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10 Challenges Facing Medical Device Cybersecurity

Connected medical devices promise value for patients and physicians, but the devices also present new cybersecurity exposures that could put patients and their information at risk. The ECRI Institute, known for evaluating medical device cybersecurity, has developed a list of 10 problems facing medical device cybersecurity.

These 10 key issues have the potential to be extremely problematic for managing medical devices.

Medical devices are no longer a stand-alone portion of the healthcare environment. Devices are becoming multi-connected on a vast network of computers and data warehouses. These networks present possible exposure to risk when being transmitted through multiple website and wireless components.

ECRI Institute embarked this journey of discovery to gauge medical device cybersecurity through a case study on infusion pump security capabilities.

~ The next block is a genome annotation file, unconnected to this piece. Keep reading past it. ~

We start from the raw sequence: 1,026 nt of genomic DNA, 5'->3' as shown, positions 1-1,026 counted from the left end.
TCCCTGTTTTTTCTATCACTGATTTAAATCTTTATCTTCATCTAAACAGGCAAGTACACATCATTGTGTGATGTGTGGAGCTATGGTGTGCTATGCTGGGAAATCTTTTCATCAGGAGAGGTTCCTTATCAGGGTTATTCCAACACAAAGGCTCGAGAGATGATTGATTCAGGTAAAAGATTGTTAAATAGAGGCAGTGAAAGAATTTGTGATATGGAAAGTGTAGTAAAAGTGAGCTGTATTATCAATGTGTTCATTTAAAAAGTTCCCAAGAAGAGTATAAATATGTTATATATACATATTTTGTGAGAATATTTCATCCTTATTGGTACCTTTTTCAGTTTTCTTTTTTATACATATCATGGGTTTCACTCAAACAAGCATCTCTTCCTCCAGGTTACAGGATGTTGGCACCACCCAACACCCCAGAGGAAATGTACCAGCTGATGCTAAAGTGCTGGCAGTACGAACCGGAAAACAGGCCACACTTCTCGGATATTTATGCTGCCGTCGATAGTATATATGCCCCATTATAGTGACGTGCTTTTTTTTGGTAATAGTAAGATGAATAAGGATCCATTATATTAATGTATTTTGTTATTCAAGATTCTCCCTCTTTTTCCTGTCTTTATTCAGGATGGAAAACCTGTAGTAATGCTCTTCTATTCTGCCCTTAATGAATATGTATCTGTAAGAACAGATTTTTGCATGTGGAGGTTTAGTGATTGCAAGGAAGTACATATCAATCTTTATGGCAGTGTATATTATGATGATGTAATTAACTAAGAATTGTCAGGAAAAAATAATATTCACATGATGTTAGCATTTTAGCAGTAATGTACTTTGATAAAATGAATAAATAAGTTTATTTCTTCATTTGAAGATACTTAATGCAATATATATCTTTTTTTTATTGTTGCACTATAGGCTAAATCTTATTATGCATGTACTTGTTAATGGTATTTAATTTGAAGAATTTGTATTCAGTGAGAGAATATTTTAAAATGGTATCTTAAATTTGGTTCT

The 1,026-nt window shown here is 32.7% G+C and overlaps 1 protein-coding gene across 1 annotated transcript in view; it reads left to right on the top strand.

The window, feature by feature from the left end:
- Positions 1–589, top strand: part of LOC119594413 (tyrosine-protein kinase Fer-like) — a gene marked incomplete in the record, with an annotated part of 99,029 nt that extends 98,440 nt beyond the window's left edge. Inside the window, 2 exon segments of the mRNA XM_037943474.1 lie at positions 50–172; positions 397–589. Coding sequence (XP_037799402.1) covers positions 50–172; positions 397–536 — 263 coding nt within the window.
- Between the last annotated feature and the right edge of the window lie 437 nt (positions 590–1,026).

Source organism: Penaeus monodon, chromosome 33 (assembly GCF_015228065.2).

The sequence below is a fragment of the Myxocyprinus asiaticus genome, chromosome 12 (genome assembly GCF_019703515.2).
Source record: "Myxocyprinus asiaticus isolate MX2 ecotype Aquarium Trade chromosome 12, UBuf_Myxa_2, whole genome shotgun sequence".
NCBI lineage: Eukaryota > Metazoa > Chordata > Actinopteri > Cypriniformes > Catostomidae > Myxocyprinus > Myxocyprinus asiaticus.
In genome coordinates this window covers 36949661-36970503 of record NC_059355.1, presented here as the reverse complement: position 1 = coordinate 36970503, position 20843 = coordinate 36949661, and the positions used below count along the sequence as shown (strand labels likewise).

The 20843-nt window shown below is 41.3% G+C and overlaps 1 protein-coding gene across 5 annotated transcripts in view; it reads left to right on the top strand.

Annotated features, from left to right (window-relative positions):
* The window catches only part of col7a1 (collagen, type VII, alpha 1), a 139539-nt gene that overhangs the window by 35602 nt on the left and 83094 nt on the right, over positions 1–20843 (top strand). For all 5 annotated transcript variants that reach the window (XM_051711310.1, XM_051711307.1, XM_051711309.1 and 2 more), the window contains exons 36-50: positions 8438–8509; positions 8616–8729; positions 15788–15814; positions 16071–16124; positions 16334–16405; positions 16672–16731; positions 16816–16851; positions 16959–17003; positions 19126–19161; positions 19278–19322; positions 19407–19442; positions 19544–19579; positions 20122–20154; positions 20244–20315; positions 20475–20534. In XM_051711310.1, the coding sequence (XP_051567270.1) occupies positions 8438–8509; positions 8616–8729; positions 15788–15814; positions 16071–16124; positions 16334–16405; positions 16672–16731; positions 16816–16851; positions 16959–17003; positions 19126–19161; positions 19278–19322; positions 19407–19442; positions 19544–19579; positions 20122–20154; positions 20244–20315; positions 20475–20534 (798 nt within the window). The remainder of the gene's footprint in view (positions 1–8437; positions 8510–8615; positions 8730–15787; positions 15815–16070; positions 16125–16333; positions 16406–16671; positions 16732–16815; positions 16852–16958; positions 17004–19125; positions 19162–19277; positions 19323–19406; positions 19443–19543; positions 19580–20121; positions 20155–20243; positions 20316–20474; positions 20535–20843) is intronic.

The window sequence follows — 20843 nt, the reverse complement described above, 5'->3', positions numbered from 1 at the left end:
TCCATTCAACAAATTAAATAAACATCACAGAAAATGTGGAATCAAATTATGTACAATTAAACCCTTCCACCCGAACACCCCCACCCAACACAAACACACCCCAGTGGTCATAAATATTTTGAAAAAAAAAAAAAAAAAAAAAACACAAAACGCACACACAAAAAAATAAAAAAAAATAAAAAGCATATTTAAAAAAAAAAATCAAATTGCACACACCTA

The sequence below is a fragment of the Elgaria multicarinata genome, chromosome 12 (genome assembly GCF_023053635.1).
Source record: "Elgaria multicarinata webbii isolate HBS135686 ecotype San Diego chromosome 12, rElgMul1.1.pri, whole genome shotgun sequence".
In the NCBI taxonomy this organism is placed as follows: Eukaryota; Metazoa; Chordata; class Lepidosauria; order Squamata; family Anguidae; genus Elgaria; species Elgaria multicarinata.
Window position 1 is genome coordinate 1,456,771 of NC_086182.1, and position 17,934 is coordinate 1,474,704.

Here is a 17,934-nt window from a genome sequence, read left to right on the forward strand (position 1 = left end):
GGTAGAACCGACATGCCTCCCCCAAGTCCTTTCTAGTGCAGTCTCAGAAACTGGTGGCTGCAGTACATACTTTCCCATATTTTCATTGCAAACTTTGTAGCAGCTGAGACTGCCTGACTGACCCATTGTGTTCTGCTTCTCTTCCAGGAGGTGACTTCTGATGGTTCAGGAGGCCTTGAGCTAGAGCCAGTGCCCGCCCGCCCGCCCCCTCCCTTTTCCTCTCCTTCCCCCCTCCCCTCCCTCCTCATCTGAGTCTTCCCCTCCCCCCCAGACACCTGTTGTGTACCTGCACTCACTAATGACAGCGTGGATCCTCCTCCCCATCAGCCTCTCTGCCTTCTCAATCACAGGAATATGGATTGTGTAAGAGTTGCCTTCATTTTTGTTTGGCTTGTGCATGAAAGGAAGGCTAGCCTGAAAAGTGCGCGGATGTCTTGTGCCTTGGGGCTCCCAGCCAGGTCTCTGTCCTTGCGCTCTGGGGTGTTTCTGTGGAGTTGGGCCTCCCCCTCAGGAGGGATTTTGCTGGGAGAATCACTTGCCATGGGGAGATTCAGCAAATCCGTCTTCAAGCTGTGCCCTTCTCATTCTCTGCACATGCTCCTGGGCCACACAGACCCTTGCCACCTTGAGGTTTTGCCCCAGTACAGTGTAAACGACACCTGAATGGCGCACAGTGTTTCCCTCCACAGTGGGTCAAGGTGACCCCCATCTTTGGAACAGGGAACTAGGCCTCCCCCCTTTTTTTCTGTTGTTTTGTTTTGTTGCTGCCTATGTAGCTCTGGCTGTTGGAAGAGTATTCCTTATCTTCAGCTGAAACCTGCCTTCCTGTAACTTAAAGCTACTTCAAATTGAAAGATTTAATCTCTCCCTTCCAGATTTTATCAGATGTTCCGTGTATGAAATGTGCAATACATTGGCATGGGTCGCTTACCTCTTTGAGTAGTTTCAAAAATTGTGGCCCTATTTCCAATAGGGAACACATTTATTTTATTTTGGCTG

10 Challenges Facing Medical Device Cybersecurity

  1. Inadequate Medical Device Software Inventory
  2. Impractical Medical Device Patch Installation
  3. Hard-to-Secure Legacy Devices
  4. Unsecure Medical Device Design
  5. Vulnerability Scanning Disrupting Medical Devices
  6. Medical Device Server Management
  7. Remote Server Access Control
  8. Vendor Reluctance to Share Information
  9. IT and Clinical Engineering Collaboration
  10. Cloud Services for Medical Devices

There are many issues facing cybersecurity in medical devices but the list above focuses on the 10 biggest problems a facility could possibly face. There is no “one size fits all” solution to cybersecurity. Medical device cybersecurity requires consistently on-going attention to remain productive and efficient.

One solution to address in the beginning, is that medical device cybersecurity is a collective obligation between producers, locations and the regulatory organizations. Medical devices connected via networks introduce an entirely new level of importance for patients and doctors, but they also acquaint with new cybersecurity exposures that could affect clinical procedures and put patient care at risk.


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Garrett Hill

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